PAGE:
I have been reading up and trying to study dog body language a bit obsessivly for the last year Prior to that I thought I was pretty good but…My confidence in reading dogs body language (and in my dog) was totally wrecked last year by someone else’s different interpretation (and possible over reaction) to a situation. I have a dog who is probably a mastiff x (large 60kg brindle guy) who I was training for treibball (something I started doing for my rather neurotic heading dog / BC, but the big guy actually kind of loved it more). During an off leash group training session, he decided to run over and check out another dog (yes, I know this is a big no no for dog training groups), no fight happened, no contact was made. I didn’t think the body language was particularly tense. However, a third person in the training session decided that it was an attack (her small dog had apparently been attacked a few weeks earlier) and screamed blue murder. My dog was actually spooked by the shouty lady and we got him out of there real quick never to return. For the last year I have been replaying every bit of that incident trying to work out what shouty lady saw that I didn’t (if anything, because she might not have interpreted things right either). I have been too afraid to let my dog interact with dogs outside my own household in case the incident was somehow an attack that I missed, In fact I don’t even let him off leash outside my yard any more out of fear (I have a large back yard so he and the heading dog get lots of rollicking games of bitey face and chase). I have developed a huge amount of anxiety (possibly paranoia) trying to interpret every bit of his body language. My big guy was never perfect, like most dogs he had the odd person or other dog or situation he did not like and had a bit of a growl / grumble at, but now I see potential aggression in every move (especially around smaller dogs). I suspect my dog has developed a degree of leash frustration / anxiety to other dogs as a result of not being let off to interact and has possibly lost a degree of socialisation with other dogs. I am working with a trainer to try and re-establish my confidence with reading dogs (we are also doing rally-o training for fun to keep my big guys mind active). I am just so afraid of getting it wrong and I just don’t know if it was shouty lady or me who got the right interpretation of that one incident.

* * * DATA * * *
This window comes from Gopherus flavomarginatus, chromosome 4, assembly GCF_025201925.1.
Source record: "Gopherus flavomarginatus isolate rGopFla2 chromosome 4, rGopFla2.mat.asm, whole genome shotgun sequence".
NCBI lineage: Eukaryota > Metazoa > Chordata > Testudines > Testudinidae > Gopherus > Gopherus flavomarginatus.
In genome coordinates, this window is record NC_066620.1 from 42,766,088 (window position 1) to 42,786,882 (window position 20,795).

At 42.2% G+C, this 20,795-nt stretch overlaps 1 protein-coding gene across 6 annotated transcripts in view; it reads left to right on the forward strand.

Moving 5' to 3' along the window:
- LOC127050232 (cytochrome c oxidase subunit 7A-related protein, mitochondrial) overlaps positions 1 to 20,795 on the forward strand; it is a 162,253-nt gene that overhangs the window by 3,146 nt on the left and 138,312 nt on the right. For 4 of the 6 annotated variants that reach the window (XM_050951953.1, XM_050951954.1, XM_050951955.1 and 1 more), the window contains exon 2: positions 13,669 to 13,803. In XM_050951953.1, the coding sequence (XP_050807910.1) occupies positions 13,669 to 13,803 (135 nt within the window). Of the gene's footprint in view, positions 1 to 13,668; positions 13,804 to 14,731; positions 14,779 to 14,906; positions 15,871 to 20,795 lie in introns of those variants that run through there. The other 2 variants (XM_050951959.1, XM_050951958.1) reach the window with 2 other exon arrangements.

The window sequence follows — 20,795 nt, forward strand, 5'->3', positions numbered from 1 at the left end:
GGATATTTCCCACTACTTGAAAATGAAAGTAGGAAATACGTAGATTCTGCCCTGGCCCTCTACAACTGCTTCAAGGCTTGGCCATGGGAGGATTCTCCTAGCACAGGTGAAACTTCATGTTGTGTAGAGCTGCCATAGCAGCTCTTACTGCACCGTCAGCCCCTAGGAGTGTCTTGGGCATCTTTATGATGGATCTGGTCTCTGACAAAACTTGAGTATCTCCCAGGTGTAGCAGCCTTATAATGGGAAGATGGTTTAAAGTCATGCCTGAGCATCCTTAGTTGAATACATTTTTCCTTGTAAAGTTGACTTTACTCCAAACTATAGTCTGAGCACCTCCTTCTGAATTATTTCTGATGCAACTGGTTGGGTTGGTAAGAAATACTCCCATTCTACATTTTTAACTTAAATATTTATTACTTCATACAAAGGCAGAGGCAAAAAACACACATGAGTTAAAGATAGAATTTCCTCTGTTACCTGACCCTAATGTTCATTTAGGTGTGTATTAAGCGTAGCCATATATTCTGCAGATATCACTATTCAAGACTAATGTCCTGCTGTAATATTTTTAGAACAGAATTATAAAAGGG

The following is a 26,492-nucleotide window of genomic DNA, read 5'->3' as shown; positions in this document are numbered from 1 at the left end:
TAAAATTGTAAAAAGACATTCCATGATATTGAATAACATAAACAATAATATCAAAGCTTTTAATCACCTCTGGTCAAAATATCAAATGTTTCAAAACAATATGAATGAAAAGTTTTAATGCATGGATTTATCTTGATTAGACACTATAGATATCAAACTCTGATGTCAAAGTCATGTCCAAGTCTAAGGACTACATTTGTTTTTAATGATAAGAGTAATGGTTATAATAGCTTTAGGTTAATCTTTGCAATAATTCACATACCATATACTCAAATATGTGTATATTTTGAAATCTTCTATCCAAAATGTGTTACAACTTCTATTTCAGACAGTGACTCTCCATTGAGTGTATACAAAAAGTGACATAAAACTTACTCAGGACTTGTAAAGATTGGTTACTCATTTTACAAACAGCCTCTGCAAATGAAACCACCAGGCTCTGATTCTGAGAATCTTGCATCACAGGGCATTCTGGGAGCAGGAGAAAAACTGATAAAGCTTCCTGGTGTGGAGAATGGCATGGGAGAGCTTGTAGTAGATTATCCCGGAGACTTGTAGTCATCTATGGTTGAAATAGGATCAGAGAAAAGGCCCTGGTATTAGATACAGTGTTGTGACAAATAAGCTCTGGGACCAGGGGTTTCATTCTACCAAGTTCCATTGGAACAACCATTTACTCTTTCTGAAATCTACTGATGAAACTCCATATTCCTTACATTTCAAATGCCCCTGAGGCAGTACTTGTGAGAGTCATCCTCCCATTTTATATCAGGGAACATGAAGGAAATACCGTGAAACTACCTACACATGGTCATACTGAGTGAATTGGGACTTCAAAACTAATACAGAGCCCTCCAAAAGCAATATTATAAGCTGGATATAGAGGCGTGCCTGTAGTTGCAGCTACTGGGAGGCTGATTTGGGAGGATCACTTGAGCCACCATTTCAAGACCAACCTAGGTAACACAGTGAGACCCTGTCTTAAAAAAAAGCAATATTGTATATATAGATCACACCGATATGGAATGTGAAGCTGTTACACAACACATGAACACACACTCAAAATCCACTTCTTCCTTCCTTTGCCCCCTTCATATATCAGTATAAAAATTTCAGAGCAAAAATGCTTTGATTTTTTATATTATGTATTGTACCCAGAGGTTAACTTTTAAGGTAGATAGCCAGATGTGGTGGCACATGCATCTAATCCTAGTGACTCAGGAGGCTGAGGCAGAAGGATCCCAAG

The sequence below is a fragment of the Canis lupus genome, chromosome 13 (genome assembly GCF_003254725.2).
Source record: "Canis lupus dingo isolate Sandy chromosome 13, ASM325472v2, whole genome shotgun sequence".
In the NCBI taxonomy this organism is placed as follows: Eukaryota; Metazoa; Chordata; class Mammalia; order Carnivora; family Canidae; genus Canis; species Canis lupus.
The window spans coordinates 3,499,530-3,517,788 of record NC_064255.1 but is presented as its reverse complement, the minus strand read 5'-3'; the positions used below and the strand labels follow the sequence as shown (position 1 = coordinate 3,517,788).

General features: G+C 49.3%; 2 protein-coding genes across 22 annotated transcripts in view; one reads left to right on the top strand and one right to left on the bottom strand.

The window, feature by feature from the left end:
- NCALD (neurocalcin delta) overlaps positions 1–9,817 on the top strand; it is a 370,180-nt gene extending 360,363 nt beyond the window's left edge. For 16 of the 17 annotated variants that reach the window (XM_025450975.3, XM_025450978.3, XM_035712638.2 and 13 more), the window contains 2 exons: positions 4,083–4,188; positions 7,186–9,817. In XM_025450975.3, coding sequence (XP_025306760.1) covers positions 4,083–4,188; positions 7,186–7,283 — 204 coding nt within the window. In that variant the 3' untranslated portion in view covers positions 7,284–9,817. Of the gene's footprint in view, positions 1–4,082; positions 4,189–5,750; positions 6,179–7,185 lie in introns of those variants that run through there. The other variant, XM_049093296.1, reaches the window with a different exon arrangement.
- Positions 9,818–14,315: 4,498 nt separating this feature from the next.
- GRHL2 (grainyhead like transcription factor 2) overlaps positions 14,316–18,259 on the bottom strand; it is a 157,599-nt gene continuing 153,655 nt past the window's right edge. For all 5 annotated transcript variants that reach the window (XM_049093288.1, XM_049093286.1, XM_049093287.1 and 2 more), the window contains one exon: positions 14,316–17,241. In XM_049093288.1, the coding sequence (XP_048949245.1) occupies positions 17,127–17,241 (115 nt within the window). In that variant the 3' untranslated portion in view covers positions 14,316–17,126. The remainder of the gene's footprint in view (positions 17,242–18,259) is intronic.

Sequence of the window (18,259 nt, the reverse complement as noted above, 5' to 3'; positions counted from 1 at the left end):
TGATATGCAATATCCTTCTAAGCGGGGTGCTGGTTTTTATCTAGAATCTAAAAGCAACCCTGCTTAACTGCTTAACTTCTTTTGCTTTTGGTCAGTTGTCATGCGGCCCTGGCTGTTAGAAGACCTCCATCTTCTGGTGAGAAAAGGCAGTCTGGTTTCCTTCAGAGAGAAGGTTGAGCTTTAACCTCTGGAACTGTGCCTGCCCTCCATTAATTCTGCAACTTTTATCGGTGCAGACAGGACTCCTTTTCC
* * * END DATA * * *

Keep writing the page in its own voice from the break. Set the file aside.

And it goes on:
I conducted a study in college, looking at dog behavior in pairs of dogs during a first introduction and a subsequent interaction. We videotaped all of the interactions and had three human “judges” (all CPDTs) review the tapes to quantify the behaviors we saw. We were shocked at how often we saw new things when we replayed the tapes in slow motion. Even if we were 100% certain we had “read” the situation accurately at full speed, we sometimes reviewed things in slow motion and concluded that we had been dead wrong. It was fascinating, and also a little frustrating to realize how much the human eye misses when dogs interact together!
Dana and real time video versus slow motion. Yes yes yes yes. It’s no less than astounding to watch slow mo and see how much more you see, or revise what you thought you saw. I encourage everyone to do it with their own dogs, you can use most phones to slow down a video, which is truly wonderful. I used to do it often with clients dogs, but Dana you’ve inspired me to do it with my own dogs soon. Thanks!
Kim Laird says
So many stories…. but one of my favorites was watching my female spaniel who is absolutely good natured but not shy about telling other dogs off if she needs to. Very confident, but also very happy.